Divers on Cayman Islands Warn on Negative Impact of New Cruise Port
Ambassador Divers, one of dozens of dive companies in the Cayman Islands, is drawing attention to the impact that the proposed cruise port would have on some of Cayman’s most famous dive sites.
In a social media campaign picturing the Wreck of the Balboa with Caymanian freediver Coral Tomascik, the dive company points out that not everyone is aware that this wreck as well as the natural reefs around it are in danger from the port development.
The 375-foot freighter sank in the George Town Harbour during the 1932 hurricane, but three decades later it became instrumental in the development of recreational diving here when a young dive crew from Bob Soto’s Diving, led by Bobby Soto and Kem Jackson, first took divers there. Jackson, now Cayman’s famous catboat man, said it became their most requested dive site
“Many aren’t aware of the fact that recreational diving was invented here in the Cayman Islands,” said a spokesperson for Ambassador divers. “Many are also not aware that this historical shipwreck is in danger of being lost forever. As a part of the proposed cruise ship berthing facility, the Balboa shipwreck, Soto’s Reef, Eden Rock, Fish Pot Reef, aka Cheesburger Reef, and possibly even Seven Mile Beach are in danger of being lost or changed forever.”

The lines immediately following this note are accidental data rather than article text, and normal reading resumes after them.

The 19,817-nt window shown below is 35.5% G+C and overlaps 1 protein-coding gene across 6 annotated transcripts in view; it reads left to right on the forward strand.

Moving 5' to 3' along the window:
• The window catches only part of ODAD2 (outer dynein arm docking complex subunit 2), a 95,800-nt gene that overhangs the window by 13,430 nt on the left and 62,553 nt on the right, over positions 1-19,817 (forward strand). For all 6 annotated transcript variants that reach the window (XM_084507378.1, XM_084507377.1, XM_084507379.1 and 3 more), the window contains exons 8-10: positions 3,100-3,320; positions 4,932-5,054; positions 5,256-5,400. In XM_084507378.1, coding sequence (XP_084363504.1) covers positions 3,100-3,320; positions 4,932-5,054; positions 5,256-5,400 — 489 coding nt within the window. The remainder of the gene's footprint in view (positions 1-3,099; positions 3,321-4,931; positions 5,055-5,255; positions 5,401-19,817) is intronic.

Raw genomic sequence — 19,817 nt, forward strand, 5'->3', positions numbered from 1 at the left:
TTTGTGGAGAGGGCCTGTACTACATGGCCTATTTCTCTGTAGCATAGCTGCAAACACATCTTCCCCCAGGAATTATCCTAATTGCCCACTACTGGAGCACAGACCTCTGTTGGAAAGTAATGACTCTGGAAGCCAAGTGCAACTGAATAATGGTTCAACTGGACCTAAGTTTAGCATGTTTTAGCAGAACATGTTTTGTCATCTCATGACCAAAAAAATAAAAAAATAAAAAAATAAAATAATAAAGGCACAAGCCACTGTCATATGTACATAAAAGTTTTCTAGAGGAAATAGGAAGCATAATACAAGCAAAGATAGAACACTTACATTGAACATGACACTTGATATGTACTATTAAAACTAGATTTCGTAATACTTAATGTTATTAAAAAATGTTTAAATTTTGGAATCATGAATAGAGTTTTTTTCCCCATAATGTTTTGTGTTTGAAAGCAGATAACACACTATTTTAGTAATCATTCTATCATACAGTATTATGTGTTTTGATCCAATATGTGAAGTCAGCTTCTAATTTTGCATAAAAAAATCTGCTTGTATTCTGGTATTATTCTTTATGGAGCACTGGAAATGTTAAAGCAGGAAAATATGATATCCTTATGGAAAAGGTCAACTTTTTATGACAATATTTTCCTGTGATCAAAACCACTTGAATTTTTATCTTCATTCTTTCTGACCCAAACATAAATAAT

The dive company urged registered voters in the Cayman Islands to vote no on 19 December.
“We need every vote possible,” the divers added. “Otherwise, the beautiful reefs of the George Town Harbour will be destroyed, the Balboa washed away, alongside it, a rich piece of history associated with a global sport created by our very own Caymanian, Bobby Soto.”
Source: Cayman News Service